Wise has more than 6 million customers and has executed billions of dollars’ worth of total transactions. It has received generally positive customer reviews and is highly rated on most financial review sites.
The company has a broad range of services, and its coverage area consists of a large part of the globe. It supports mobile payments, debit card transactions, bank transfers, and myriad funding and withdrawal options. Wise also has few restrictions on the size of payments. The service is great for those making tiny payments or those who are doing million-dollar international business transactions.
Wise’s customer support has generally been rated as excellent. The company has live chat, email support, and phone support. Agents can be easily reached around the clock. And the site offers customer support in a broad range of languages.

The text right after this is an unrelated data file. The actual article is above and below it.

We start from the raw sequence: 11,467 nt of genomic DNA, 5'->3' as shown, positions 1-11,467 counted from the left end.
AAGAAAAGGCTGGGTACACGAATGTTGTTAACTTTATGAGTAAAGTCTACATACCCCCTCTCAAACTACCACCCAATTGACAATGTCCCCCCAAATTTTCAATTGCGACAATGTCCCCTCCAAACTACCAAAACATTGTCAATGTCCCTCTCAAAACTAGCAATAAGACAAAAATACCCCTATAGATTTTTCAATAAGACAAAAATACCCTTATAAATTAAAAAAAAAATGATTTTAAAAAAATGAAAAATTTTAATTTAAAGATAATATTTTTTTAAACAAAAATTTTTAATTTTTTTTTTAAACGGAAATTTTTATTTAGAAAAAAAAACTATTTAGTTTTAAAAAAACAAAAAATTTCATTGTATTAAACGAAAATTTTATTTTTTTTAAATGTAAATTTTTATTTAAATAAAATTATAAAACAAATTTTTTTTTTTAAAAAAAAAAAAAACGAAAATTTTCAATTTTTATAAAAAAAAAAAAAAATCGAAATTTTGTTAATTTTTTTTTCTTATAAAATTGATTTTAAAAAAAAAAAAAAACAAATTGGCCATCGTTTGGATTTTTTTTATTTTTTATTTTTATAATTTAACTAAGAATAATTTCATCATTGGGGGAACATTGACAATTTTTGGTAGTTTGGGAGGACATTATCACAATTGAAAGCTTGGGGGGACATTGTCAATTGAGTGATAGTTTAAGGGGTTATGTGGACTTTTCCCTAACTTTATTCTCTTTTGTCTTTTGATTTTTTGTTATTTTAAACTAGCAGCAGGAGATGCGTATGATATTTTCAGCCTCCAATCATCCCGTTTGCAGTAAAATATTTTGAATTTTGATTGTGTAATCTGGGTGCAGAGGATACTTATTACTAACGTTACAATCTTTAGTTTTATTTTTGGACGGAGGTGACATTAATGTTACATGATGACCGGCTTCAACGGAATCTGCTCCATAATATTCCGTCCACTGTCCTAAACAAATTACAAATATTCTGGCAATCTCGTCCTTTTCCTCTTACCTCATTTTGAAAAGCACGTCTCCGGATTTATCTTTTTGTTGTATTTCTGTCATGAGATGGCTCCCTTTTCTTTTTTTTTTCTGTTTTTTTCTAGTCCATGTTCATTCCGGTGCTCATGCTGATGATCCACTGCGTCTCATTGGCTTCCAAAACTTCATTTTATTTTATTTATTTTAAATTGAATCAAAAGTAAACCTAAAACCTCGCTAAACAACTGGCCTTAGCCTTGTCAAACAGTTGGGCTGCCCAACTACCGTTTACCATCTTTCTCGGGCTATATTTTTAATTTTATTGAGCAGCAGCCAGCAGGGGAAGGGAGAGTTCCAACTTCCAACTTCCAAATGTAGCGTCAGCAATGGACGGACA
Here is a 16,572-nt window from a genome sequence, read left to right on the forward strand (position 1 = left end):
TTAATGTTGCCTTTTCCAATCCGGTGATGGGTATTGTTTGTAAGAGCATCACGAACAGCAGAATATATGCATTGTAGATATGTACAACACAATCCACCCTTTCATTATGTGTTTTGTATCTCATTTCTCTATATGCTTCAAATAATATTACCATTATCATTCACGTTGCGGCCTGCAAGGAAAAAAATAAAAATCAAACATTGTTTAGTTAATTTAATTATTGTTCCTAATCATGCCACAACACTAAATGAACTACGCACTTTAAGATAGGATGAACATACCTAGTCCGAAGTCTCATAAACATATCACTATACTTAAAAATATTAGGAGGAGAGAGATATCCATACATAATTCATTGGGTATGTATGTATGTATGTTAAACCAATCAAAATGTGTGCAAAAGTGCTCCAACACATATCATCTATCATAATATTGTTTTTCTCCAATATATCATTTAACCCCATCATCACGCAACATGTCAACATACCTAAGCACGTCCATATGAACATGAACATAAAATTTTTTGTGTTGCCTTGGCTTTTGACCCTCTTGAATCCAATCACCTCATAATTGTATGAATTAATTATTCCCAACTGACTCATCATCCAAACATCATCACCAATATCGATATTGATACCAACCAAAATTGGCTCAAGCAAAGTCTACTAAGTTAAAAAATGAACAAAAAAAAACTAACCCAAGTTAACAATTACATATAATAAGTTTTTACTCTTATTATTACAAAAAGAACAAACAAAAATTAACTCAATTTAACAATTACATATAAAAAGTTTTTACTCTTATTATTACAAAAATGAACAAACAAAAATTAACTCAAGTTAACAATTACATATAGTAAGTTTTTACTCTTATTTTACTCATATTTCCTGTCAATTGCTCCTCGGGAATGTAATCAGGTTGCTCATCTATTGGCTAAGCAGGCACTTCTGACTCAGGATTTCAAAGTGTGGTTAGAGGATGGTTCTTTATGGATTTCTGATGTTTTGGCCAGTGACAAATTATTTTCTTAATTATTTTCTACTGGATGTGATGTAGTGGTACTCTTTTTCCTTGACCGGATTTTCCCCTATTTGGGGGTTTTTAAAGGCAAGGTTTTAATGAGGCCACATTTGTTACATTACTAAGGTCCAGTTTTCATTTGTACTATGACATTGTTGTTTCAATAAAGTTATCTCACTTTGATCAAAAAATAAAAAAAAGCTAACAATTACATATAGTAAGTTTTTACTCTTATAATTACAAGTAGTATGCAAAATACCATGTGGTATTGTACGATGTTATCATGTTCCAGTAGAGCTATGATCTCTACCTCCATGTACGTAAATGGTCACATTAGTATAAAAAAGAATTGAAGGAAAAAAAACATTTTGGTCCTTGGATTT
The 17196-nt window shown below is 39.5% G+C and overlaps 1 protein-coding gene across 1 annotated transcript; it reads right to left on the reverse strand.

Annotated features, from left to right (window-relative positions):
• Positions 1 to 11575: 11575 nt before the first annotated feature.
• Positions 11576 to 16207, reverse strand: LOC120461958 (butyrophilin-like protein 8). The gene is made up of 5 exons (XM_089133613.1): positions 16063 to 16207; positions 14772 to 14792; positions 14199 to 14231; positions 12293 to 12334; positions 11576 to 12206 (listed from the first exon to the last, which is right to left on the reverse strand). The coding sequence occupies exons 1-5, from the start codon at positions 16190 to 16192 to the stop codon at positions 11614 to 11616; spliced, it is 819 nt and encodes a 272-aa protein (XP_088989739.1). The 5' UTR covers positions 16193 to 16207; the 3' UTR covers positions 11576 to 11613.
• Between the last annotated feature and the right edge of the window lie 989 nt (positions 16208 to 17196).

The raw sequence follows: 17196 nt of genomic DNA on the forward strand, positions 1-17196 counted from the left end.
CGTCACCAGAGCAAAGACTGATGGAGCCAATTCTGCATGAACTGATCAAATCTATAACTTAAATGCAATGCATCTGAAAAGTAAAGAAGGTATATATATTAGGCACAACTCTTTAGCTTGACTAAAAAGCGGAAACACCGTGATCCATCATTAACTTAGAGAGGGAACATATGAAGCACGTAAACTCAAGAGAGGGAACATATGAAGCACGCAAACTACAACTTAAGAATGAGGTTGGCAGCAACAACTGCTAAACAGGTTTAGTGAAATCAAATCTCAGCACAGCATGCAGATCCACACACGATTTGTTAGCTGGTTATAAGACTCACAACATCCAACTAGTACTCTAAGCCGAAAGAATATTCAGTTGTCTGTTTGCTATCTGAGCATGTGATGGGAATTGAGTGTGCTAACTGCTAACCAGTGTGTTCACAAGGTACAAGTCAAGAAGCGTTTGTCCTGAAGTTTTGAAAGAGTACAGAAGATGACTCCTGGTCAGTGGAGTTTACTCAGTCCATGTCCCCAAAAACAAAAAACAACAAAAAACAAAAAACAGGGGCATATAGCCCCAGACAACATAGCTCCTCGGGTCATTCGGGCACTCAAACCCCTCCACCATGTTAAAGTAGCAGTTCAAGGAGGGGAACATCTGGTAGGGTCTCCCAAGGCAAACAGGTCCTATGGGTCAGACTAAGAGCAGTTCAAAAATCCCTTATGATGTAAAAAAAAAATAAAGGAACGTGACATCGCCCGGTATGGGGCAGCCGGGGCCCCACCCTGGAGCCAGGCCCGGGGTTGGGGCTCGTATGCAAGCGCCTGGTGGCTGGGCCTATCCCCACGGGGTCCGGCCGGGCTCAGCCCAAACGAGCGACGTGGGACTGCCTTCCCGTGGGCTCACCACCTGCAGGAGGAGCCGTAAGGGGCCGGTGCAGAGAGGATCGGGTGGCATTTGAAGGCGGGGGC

For those who are unable, for whatever reason, to open a bank account in their country of residence, the debit card that Wise issues makes it a viable replacement for a local bank account.
While there are a few drawbacks to using Wise rather than a bank, which we’ll take a more in-depth look at shortly, it is fully possible to use Wise for your daily banking needs as if it were a full-fledged bank account.
The executive summary is that Wise is everything it claims to be. For those who need to cheaply send or receive money abroad, especially in currencies that are different from those in which they transact in their day-to-day lives, Wise and its Multi Currency Account are indispensable cost-saving solutions that make cheaply and quickly paying or being paid throughout most of the world a reality.
Wise does have a number of potential drawbacks. But this depends heavily on individual perspective and what it is that you’re looking for.
Most of the potential cons of Wise, its Multi Currency Account, and its debit card stem from the fact that the company is not an actual bank. The following should be considered when deciding whether the Borderless Account is right for you:
- The Multi Currency Account does not pay interest.